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AMD posts $1.93 Billion revenue growth, strong sales

AMD is witnessing an upswing in its business with its nearest rival, Intel, facing problems in delivering its products on time. AMD has gone ahead in its innovations with a well-defined Zen 2 processor architecture and a 7-nanometer chip.
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The Santa Clara, California-based Advanced Micro Devices announced Tuesday its second-quarter earnings of 2020 and reported revenue growth of 26 percent worth $1.93 billion year-over-year driven by Risen and EPYC processor sales.

AMD Revenue Growth Advanced Micro Devices

AMD 's headquarters in Silicon Valley.

“We delivered strong second-quarter results, led by record notebook and server processor sales as Ryzen and EPYC revenue more than doubled from a year ago,” said Dr. Lisa Su, AMD president and CEO.

Despite some macroeconomic uncertainty, we are raising our full-year revenue outlook as we enter our next phase of growth driven by the acceleration of our business in multiple markets.”

The company said that revenue was up 8 percent quarter-over-quarter primarily driven by higher enterprise, embedded and semi-custom segment revenue. The latter represents chips for game consoles. The pandemic may have hit some segments, but the work from home mandate means that more people are investing in upgrading their computers and are indulging their gaming habits.

Net income for AMD was $157 million compared to net income of $35 million a year ago and $162 million in the prior quarter.

Diluted earnings per share was $0.13 compared to diluted earnings per share of $0.03 a year ago and $0.14 in the prior quarter.

AMD is witnessing an upswing in its business with its nearest rival, Intel, facing problems in delivering its products on time. AMD has gone ahead in its innovations with a well-defined Zen 2 processor architecture and a cost-efficient 7-nanometer manufacturing process with its partners.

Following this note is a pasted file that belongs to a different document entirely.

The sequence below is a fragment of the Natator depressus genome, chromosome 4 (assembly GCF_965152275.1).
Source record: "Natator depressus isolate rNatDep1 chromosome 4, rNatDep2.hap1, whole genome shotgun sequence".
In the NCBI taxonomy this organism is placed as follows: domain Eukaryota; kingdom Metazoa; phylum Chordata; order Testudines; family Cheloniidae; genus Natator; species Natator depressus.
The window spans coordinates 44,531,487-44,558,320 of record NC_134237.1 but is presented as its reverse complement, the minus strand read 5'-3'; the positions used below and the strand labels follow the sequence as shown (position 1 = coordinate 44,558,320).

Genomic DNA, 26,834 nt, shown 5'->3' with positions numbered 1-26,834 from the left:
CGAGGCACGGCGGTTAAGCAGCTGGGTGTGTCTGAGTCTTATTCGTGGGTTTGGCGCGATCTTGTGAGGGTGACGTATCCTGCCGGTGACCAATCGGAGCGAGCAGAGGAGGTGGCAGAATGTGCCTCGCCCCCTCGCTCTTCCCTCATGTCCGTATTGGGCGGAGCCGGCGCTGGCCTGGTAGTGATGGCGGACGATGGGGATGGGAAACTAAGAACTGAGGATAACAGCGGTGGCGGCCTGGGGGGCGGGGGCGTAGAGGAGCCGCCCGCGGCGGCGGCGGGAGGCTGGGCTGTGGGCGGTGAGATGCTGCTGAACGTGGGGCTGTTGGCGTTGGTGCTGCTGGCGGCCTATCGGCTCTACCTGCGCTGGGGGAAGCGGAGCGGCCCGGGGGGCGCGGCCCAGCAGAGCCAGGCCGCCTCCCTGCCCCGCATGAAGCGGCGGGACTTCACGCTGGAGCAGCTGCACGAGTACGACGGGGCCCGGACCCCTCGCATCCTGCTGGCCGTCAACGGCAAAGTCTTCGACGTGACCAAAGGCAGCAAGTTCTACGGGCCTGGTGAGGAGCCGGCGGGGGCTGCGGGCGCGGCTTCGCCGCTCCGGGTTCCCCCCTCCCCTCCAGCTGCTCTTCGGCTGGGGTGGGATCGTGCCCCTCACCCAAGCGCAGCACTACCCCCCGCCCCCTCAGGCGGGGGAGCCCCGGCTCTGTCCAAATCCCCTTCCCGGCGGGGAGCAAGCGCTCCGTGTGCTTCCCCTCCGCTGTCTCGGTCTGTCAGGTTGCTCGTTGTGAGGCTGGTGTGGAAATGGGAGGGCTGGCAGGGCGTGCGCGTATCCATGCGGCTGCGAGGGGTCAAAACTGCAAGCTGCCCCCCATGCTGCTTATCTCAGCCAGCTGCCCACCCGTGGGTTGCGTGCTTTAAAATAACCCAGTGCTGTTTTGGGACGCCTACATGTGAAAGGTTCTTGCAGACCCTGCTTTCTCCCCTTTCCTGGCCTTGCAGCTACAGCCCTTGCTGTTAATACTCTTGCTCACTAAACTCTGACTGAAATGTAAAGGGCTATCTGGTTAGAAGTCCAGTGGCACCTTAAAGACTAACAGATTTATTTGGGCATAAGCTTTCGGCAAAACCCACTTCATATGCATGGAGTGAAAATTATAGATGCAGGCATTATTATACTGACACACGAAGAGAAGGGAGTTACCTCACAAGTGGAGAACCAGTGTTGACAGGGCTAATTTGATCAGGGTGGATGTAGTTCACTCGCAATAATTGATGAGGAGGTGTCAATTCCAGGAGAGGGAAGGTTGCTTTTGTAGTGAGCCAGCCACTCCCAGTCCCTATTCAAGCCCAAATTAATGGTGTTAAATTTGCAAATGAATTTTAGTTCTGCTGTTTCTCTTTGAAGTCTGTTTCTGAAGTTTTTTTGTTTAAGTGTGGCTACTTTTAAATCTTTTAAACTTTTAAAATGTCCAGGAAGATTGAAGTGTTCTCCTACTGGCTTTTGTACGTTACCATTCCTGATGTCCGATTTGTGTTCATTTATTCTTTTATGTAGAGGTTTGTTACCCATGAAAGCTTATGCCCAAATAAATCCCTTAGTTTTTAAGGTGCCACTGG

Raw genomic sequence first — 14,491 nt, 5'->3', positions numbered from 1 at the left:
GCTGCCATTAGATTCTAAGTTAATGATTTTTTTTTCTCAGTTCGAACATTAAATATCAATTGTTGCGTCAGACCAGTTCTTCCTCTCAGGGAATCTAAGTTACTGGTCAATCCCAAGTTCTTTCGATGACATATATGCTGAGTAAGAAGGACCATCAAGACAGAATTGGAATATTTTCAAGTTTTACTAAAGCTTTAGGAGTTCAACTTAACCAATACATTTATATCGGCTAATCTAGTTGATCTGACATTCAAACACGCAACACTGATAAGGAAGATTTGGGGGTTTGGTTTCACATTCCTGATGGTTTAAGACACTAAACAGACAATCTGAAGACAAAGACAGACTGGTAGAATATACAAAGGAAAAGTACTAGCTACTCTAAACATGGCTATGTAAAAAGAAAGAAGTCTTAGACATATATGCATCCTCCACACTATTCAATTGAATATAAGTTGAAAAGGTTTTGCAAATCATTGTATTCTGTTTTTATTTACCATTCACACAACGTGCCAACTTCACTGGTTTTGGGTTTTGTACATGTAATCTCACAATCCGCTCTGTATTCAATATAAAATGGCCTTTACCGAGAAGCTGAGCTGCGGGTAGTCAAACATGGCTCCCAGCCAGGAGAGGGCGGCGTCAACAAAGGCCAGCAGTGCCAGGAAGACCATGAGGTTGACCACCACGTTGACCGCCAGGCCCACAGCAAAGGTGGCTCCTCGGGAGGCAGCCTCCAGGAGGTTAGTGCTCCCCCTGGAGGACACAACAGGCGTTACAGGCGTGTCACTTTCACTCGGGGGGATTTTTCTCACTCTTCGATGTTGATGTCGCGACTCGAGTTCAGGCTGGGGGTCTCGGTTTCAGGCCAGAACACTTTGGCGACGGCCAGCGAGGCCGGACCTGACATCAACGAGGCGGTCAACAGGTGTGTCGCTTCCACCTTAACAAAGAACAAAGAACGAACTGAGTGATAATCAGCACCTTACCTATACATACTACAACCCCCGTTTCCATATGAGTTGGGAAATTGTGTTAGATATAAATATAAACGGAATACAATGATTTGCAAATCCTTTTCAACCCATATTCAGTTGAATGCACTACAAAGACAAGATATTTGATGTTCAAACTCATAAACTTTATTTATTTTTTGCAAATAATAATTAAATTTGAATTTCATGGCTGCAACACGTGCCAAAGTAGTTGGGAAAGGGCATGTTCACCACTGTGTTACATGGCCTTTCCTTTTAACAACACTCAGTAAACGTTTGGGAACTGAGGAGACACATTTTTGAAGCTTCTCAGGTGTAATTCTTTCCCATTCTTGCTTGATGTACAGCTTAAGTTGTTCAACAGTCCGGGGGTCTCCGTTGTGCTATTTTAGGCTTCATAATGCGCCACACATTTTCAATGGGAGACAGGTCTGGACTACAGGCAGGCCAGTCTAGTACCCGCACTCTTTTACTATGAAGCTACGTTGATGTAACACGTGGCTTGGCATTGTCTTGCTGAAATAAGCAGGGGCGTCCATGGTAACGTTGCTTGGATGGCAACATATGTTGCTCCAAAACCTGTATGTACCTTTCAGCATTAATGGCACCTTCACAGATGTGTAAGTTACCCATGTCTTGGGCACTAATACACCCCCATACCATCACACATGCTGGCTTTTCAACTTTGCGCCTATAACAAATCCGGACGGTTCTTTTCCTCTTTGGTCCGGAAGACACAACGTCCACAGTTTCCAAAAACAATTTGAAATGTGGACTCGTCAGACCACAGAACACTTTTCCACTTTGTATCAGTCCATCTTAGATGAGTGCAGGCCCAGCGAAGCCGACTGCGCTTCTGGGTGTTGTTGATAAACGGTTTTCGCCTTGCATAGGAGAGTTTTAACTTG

AMD has also come up with a set of graphic chips in competition to market leader Nvidia. It is channeling ahead full speed with the designing of its next-generation processor architecture, Zen 3, too.

With Intel having manufacturing delays, AMD is moving ahead with its partnership with the Taiwan manufacturing company, TSMC. Intel’s latest technology, the 10 nanometer, was announced for 2017 production but it got delayed and has only now moved into mass production. The latest iteration of nanometer 7 is nowhere under production. This is bad news for Intel, but for AMD, it is added business opportunities.

In a press statement, AMD said that for the third quarter of 2020, it expects revenue to be approximately $2.55 billion, plus or minus $100 million, an increase of approximately 42 percent year-over-year and 32 percent sequentially. The year-over-year and sequential increases are expected to be primarily driven by Ryzen and EPYC processor sales and next-generation semi-custom products. AMD expects non-GAAP gross margin to be approximately 44 percent in the third quarter of 2020. Gross margin is expected to increase year-over-year primarily driven by Ryzen and EPYC processor sales.

AMD now expects 2020 revenue to grow by approximately 32 percent compared to 2019 driven by strength in PC, gaming and data center products. Non-GAAP gross margin is expected to be approximately 45 percent.

In after-hours trading, AMD’s stock price rose 7% to $72.34 a share.

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